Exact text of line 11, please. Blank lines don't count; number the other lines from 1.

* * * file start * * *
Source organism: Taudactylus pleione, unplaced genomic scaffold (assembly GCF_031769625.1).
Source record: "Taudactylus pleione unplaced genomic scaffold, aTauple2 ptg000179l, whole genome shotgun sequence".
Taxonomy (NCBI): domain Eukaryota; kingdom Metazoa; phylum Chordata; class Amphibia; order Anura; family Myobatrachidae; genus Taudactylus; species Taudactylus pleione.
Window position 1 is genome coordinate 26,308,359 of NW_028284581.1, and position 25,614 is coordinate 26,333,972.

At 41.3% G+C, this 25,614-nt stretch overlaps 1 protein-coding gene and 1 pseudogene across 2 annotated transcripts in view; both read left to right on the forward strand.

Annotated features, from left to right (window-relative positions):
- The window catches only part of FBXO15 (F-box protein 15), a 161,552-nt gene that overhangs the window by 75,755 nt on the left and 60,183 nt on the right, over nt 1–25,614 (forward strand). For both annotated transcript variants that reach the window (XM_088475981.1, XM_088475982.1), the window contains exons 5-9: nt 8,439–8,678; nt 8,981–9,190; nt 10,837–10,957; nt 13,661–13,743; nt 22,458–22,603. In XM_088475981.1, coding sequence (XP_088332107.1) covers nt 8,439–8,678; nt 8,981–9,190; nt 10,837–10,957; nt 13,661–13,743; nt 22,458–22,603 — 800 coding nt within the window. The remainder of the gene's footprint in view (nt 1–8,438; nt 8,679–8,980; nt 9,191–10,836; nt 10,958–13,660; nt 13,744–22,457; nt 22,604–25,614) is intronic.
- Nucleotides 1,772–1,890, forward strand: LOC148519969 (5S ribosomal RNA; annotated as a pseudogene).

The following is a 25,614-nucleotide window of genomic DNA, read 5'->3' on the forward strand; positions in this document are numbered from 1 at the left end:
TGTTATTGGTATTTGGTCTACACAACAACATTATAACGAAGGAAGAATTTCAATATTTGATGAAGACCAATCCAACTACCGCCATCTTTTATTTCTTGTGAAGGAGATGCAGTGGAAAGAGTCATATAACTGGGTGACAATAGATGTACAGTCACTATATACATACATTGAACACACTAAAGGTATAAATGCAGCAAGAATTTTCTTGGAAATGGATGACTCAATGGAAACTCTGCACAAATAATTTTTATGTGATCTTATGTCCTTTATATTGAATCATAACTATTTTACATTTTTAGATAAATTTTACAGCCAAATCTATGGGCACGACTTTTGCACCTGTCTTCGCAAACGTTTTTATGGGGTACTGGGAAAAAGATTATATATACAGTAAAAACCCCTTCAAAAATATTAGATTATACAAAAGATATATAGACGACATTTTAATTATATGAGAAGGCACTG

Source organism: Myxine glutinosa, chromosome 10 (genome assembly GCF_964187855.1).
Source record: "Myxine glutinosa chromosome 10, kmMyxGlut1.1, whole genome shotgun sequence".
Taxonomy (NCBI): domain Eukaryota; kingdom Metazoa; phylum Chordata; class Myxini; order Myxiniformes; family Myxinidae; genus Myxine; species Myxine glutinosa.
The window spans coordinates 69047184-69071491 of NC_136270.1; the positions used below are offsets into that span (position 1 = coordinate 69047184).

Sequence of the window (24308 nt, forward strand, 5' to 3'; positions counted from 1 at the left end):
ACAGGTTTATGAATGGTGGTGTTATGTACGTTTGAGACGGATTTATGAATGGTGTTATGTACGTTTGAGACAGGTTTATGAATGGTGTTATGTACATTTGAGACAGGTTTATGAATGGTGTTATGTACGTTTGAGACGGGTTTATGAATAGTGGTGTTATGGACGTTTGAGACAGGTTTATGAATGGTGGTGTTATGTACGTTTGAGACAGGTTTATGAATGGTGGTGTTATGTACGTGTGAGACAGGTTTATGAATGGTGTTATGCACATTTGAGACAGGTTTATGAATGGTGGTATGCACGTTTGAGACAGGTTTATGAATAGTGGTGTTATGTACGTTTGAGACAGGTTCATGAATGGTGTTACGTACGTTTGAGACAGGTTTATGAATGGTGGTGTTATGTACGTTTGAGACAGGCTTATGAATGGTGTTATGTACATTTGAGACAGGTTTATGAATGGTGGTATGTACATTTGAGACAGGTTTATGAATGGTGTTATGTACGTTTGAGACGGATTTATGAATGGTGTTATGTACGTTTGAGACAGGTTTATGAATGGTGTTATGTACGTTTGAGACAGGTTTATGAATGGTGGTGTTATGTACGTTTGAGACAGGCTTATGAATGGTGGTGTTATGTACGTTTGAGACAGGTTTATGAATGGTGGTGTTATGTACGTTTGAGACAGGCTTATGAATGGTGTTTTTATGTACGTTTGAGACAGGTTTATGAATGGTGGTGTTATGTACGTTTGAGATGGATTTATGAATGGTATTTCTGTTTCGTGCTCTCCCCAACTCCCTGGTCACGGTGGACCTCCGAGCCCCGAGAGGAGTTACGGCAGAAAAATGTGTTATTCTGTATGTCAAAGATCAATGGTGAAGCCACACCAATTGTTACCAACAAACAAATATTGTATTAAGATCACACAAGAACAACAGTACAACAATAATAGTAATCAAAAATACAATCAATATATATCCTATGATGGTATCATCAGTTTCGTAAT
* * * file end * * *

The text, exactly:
Source organism: Myxine glutinosa, chromosome 10 (genome assembly GCF_964187855.1).